This course examined narratives of racial terrorism in African American literature and journalism from around 1880 to 1920. We focused on writings that address the problem of “race”—how ideologies of white supremacy threatened Black citizenship—and the rampant racial violence that targeted African Americans especially in the Deep South as meticulously covered in the pages of Black publications (as compared to coverage in white publications). With emphasis on the life and legacy of Ida B. Wells-Barnett, we studied her anti-lynching campaign as promoted in her series of publications: Southern Horrors (1892), A Red Record (1895) and Mob Rule in New Orleans (1900). Other writers of poetry and fiction were also assigned, and students conducted archival research in newspaper databases to understand better the spectacle of public lynchings in America during the early days of Jim Crow segregation.
For the final project, groups of students created “The Digital Red Record” from archival investigations of lynchings in Mississippi based on their studies during the semester. Each group project presents a cultural narrative of racial terrorism in the state by concentrating on the following:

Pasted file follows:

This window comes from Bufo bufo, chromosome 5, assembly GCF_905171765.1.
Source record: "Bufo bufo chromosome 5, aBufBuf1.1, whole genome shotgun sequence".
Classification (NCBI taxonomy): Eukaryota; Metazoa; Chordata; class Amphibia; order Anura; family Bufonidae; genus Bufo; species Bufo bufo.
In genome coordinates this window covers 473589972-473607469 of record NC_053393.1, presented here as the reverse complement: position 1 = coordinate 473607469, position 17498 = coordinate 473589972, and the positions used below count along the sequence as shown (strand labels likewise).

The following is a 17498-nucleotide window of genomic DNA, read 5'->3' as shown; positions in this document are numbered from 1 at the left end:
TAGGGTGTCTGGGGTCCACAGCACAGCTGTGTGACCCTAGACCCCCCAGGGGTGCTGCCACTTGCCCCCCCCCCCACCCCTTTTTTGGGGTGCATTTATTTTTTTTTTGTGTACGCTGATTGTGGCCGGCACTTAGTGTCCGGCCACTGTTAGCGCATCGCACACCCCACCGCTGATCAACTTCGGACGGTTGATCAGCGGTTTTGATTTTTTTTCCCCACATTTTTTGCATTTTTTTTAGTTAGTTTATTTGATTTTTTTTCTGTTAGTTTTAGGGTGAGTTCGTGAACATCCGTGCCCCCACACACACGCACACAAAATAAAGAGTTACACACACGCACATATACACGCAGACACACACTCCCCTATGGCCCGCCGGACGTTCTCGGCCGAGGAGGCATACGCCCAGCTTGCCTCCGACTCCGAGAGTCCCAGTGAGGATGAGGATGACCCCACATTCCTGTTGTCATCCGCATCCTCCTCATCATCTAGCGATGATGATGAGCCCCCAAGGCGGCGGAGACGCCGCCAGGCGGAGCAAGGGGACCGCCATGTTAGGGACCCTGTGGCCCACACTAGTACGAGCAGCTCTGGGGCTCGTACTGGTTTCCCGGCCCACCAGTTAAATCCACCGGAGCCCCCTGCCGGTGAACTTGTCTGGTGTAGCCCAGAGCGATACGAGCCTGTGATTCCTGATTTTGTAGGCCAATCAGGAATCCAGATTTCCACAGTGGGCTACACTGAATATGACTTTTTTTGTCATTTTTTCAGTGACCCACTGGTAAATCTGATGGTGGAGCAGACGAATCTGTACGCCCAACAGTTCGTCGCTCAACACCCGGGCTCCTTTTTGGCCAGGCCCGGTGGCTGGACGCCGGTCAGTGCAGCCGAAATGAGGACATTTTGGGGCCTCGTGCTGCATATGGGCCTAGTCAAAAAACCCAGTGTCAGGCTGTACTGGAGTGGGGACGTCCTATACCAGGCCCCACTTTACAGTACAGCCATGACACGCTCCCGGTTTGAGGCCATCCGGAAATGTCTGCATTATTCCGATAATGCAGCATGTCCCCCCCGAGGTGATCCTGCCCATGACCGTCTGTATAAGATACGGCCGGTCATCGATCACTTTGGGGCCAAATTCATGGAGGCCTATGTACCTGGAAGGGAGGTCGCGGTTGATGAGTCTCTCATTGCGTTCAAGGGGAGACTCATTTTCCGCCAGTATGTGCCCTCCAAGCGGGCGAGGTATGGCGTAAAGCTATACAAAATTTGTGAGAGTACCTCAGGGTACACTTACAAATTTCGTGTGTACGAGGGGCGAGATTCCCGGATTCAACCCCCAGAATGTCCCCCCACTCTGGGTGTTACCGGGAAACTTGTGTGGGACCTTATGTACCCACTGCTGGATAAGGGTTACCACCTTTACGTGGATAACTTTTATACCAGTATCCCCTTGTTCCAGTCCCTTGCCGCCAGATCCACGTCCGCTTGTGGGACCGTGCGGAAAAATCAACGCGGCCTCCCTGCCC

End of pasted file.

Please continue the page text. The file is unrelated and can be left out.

- Location (county, set of counties or region in the state, for example: Delta, Pine Belt, Gulf Coast)
- Literary Voices (excerpts and analysis of literary texts)
- Journalistic Perspectives (reports about lynching in the press)
- Photographs (images from archival sources)
Groups used Issuu as the creative media platform to design and publish the digital reports as a flipbook. Layouts with graphics, images, and text were created using PowerPoint formats and files uploaded to Issuu. The digital reports were presented at the end of the semester in class and in the “Sophomore Showcase” for the Honors College, at which students received “The Most Intellectual” distinction by their peers, faculty, and staff of the Honors College.
Heather Broome, Simeon Gates, and Sarah Hinchey
Shai Haynes, Phoebe Stutts, and Ashley Lewis
Leah Messemer, Lawson Bridges, and Trinady Moore